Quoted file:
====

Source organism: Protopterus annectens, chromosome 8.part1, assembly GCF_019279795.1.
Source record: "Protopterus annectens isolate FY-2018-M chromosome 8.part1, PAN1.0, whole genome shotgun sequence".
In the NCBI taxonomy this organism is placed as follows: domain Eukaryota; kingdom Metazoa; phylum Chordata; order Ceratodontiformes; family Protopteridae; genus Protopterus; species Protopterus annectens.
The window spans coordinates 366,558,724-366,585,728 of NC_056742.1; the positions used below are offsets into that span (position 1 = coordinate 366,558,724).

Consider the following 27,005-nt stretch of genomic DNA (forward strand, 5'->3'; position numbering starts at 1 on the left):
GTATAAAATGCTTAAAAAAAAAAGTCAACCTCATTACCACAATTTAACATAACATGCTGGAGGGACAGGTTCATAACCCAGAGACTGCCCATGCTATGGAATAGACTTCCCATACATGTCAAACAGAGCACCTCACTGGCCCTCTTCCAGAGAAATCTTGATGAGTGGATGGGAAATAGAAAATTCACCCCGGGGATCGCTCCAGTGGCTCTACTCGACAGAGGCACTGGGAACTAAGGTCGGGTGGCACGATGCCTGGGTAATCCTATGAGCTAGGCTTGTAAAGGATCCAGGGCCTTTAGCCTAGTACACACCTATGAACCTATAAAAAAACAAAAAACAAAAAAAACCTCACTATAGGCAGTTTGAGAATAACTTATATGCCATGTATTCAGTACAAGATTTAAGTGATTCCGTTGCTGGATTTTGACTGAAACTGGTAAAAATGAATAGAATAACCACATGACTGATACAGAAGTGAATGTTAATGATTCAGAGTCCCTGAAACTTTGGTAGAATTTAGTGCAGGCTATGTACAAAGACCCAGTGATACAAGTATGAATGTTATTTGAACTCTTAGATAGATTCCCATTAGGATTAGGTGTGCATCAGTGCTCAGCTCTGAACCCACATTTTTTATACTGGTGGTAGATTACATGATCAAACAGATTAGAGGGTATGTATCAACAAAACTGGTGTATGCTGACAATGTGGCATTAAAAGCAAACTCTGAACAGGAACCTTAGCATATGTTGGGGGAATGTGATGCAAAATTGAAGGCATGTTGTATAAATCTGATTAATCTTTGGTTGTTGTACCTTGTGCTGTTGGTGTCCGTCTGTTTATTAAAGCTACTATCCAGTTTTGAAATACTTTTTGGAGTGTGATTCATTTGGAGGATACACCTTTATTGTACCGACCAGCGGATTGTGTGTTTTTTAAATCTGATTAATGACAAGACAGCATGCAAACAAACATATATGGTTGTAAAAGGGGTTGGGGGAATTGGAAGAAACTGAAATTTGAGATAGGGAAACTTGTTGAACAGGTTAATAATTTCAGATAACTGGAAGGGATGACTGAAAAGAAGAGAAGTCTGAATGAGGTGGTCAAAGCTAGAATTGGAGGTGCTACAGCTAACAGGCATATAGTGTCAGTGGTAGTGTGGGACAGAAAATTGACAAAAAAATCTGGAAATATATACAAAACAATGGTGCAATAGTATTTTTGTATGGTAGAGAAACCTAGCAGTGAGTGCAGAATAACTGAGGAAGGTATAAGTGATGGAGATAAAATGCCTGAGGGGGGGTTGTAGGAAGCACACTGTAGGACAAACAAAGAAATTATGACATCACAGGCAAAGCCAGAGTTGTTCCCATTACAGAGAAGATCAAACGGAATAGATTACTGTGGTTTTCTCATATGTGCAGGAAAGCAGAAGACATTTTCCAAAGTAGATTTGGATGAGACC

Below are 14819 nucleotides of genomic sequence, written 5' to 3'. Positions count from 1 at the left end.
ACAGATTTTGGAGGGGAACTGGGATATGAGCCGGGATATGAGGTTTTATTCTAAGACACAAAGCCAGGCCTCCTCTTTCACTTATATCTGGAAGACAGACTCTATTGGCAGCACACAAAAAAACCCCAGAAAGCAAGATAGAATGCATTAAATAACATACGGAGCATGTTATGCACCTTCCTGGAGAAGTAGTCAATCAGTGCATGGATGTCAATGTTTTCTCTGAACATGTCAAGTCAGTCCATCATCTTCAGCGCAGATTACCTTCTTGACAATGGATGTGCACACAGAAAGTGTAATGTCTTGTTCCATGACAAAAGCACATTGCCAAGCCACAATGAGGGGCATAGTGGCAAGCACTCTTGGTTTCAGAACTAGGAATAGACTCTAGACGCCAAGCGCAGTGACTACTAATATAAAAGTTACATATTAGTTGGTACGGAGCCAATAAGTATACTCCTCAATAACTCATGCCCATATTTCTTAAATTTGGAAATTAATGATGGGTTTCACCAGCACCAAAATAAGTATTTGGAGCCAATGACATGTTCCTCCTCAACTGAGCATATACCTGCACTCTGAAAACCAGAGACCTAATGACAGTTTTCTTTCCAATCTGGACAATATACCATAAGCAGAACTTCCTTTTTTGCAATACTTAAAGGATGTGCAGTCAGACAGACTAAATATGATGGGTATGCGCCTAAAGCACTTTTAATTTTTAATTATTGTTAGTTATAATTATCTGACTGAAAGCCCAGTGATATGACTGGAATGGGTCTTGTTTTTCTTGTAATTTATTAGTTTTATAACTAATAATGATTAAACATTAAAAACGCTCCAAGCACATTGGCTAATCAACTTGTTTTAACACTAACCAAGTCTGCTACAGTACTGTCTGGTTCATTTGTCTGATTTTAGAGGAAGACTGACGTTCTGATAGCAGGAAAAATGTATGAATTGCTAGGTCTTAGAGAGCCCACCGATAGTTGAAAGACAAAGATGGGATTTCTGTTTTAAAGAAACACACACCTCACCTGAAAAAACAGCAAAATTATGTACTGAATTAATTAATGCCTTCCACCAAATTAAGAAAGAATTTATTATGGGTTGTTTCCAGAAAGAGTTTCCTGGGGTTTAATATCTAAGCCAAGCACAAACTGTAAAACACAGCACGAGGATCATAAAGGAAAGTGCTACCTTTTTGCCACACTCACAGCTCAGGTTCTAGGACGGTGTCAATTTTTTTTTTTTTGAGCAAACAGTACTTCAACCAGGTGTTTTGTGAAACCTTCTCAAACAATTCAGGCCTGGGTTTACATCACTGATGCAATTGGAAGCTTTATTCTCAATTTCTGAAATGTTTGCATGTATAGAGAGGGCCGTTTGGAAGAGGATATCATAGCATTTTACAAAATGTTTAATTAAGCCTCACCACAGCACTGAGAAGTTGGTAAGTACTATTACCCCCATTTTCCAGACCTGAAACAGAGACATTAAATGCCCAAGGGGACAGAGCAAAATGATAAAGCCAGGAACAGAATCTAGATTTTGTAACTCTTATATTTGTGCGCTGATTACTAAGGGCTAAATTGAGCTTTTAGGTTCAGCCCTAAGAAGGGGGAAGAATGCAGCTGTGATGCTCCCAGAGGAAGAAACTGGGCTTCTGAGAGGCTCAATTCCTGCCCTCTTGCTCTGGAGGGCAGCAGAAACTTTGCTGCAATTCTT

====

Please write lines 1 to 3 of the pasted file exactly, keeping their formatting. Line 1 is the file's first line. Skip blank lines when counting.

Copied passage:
Source organism: Protopterus annectens, chromosome 8.part1, assembly GCF_019279795.1.
Source record: "Protopterus annectens isolate FY-2018-M chromosome 8.part1, PAN1.0, whole genome shotgun sequence".
In the NCBI taxonomy this organism is placed as follows: domain Eukaryota; kingdom Metazoa; phylum Chordata; order Ceratodontiformes; family Protopteridae; genus Protopterus; species Protopterus annectens.